The Australian economy grew 0.5 per cent in seasonally adjusted chain volume terms in the December quarter 2019 and 2.2 per cent through the year, according to figures released by the Australian Bureau of Statistics (ABS) today.
Chief Economist for the ABS, Bruce Hockman, said: “The economy has continued to grow and picked up through the year, however the rate of growth remains below the long run average.”
Domestic demand remained subdued with 0.1 per cent growth in the December quarter. A pick up in household discretionary spending and continued increases in the provision of government services was dampened by falls in dwelling and private business investment.
Falls in dwelling investment continued, declining 3.4 per cent during the quarter, the sixth consecutive fall. This fall was consistent with the decline in construction industry value added, falling 2.3 per cent. The housing market recovery is evident in the increase in ownership transfer costs, rising 12.3 per cent during the quarter to be up 6.5 per cent through the year.
Household income remained steady with compensation of employees recording its twelfth consecutive rise, increasing 1.0 per cent during the quarter. This reflects a rise in the number of wage and salary earners as well as a steady increase in the wage rate. Non-life insurance claims contributed to household income reflecting increased claims attributed to natural disaster occurrences in the quarter. The household saving to income ratio was 3.6 per cent, driven by the subdued consumption coupled with steady increases in wages and a boost in insurance claims.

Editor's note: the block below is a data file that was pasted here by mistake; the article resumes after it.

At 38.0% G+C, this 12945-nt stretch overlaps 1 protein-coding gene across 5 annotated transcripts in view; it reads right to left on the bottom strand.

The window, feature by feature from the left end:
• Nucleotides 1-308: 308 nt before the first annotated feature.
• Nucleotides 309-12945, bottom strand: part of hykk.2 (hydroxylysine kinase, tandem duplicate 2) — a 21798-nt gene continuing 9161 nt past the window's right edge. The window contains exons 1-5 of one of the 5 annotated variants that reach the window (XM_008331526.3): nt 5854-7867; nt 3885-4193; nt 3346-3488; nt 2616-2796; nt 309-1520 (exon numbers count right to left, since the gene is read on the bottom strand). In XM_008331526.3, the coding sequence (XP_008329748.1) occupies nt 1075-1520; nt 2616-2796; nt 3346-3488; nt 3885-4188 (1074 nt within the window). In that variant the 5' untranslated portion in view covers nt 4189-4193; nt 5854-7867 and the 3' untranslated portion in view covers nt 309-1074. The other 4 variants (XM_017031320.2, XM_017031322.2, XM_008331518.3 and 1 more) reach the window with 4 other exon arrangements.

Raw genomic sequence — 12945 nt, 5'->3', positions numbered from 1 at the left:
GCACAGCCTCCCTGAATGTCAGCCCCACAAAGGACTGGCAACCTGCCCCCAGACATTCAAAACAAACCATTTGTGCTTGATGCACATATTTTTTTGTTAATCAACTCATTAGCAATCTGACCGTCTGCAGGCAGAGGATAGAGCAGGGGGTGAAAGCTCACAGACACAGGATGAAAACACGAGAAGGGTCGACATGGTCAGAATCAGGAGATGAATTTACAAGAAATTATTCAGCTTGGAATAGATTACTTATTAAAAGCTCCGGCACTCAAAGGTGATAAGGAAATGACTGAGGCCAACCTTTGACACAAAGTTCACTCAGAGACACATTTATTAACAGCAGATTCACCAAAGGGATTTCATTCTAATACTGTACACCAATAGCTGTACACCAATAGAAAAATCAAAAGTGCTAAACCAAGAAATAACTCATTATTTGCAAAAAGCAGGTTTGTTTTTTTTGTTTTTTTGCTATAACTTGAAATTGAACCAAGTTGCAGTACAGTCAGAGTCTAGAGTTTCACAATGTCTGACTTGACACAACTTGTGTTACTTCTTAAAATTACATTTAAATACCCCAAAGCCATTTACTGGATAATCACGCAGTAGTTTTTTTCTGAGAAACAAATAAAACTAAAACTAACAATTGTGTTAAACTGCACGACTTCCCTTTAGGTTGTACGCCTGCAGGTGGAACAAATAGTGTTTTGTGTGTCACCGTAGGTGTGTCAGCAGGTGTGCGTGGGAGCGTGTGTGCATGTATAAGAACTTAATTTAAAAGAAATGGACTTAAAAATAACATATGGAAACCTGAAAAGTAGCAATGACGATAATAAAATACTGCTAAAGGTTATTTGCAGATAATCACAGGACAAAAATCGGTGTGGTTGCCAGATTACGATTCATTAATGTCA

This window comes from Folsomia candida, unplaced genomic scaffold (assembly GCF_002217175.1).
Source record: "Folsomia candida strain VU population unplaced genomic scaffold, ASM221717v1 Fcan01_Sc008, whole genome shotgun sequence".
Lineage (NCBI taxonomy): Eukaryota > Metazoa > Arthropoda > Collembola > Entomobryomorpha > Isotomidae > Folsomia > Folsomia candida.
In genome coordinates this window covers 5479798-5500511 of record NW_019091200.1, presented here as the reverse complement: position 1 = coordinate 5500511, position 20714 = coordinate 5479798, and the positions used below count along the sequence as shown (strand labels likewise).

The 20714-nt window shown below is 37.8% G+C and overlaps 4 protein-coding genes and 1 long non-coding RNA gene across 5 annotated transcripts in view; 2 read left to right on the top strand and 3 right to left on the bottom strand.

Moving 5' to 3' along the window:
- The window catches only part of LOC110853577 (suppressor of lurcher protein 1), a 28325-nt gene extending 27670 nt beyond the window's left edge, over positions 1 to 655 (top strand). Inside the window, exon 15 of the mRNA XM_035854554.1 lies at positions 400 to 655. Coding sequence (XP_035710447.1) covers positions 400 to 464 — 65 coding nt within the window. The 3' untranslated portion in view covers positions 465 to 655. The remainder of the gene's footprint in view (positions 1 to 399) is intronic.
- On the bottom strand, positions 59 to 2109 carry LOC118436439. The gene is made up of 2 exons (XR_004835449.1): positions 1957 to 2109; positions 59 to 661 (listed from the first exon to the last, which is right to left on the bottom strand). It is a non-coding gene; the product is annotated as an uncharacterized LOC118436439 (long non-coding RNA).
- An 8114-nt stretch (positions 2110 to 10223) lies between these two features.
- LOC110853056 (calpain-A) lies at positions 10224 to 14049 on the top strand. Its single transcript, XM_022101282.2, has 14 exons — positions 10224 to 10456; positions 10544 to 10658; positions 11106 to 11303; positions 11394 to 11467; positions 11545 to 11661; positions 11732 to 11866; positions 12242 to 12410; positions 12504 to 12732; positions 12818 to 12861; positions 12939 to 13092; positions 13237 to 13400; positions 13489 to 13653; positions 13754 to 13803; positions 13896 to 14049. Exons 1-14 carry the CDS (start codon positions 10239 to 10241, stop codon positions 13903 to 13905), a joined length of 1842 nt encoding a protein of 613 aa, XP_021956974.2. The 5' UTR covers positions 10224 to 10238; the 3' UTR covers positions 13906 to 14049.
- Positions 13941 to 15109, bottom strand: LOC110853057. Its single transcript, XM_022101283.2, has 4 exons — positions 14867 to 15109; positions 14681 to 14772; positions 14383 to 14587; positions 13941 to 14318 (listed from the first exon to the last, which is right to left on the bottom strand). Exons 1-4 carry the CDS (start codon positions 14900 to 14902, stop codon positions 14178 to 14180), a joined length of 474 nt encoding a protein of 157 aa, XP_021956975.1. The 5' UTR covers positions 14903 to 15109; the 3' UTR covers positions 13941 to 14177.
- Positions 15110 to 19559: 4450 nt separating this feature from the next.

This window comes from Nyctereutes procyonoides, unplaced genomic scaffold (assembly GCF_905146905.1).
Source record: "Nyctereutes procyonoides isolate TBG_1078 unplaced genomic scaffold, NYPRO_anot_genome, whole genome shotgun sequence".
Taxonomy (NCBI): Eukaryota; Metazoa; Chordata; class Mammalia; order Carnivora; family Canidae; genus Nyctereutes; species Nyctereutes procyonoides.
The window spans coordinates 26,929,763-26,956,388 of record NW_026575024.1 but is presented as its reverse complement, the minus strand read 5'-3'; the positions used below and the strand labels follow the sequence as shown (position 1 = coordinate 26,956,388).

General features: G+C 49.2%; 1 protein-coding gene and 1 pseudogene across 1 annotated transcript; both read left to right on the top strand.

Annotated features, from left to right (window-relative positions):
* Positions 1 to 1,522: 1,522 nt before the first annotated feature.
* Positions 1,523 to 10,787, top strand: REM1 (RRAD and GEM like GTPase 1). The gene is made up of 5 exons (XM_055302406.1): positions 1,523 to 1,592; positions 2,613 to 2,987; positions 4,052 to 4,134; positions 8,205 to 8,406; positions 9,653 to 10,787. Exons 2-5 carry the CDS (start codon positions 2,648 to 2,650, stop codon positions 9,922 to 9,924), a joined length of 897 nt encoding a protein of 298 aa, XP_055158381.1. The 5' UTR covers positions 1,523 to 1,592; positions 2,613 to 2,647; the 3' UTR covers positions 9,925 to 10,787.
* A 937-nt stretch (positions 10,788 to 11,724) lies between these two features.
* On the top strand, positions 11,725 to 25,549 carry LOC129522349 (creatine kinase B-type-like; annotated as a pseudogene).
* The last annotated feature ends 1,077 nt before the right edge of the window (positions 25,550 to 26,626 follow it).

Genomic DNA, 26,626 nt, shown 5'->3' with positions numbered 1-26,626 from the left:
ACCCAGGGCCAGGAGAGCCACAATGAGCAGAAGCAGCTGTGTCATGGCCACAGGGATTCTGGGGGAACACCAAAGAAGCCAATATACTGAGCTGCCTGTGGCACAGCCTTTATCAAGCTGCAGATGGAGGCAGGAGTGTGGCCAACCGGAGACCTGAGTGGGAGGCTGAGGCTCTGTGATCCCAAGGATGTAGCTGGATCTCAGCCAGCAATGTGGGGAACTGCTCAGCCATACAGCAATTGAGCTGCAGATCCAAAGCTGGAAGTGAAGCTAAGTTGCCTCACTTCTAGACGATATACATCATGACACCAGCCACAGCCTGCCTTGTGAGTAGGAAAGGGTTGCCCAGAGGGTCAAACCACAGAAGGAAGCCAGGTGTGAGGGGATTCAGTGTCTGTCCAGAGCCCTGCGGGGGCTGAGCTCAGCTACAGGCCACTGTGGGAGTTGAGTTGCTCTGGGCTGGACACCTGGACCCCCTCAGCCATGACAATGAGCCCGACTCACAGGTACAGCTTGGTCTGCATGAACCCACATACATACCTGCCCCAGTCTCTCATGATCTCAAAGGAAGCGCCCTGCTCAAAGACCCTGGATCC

The Mining industry provided additional strength to the economy, with growth in production volumes of 1.6 per cent, strengthening through the year to 7.3 per cent. This was reflected in the growth in mining exports and inventories.
Falling prices for key export commodities impacted the terms of trade in the December quarter, which fell 5.3 per cent. This reduced nominal GDP, which fell 0.3 per cent, as lower coal, iron ore and gas prices contributed to more subdued company profits. Mining profits declined 2.6 per cent for the quarter.
Real net national disposable income declined 0.9 per cent. "Fluctuations in commodity prices have significant effects on the Australian economy in terms of export revenues and real income," added Mr Hockman.
The ABS has published an information paper Measuring natural disasters in the Australian economy providing an overview of the impacts from recent natural disasters in ABS measures of the economy.
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